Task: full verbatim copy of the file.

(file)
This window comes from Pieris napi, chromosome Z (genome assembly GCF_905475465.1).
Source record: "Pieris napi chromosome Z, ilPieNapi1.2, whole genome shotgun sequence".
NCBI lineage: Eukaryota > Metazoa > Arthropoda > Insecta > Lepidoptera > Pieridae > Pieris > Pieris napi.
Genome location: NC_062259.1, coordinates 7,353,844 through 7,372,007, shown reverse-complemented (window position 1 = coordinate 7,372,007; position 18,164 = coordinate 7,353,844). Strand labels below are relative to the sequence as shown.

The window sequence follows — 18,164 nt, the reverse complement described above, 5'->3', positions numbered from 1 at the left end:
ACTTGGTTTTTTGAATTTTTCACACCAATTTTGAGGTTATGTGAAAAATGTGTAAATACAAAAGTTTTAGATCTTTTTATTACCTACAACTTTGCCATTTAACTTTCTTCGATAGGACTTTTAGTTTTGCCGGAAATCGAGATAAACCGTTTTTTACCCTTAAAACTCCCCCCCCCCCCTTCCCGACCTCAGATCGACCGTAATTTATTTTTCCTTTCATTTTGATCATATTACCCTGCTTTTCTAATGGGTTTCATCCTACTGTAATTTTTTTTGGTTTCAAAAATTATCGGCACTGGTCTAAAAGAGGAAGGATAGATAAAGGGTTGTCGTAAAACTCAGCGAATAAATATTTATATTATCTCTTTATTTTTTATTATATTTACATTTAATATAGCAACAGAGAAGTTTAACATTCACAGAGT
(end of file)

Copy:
This window comes from Pieris napi, chromosome Z (genome assembly GCF_905475465.1).
Source record: "Pieris napi chromosome Z, ilPieNapi1.2, whole genome shotgun sequence".
NCBI lineage: Eukaryota > Metazoa > Arthropoda > Insecta > Lepidoptera > Pieridae > Pieris > Pieris napi.
Genome location: NC_062259.1, coordinates 7,353,844 through 7,372,007, shown reverse-complemented (window position 1 = coordinate 7,372,007; position 18,164 = coordinate 7,353,844). Strand labels below are relative to the sequence as shown.

The window sequence follows — 18,164 nt, the reverse complement described above, 5'->3', positions numbered from 1 at the left end:
ACTTGGTTTTTTGAATTTTTCACACCAATTTTGAGGTTATGTGAAAAATGTGTAAATACAAAAGTTTTAGATCTTTTTATTACCTACAACTTTGCCATTTAACTTTCTTCGATAGGACTTTTAGTTTTGCCGGAAATCGAGATAAACCGTTTTTTACCCTTAAAACTCCCCCCCCCCCCTTCCCGACCTCAGATCGACCGTAATTTATTTTTCCTTTCATTTTGATCATATTACCCTGCTTTTCTAATGGGTTTCATCCTACTGTAATTTTTTTTGGTTTCAAAAATTATCGGCACTGGTCTAAAAGAGGAAGGATAGATAAAGGGTTGTCGTAAAACTCAGCGAATAAATATTTATATTATCTCTTTATTTTTTATTATATTTACATTTAATATAGCAACAGAGAAGTTTAACATTCACAGAGT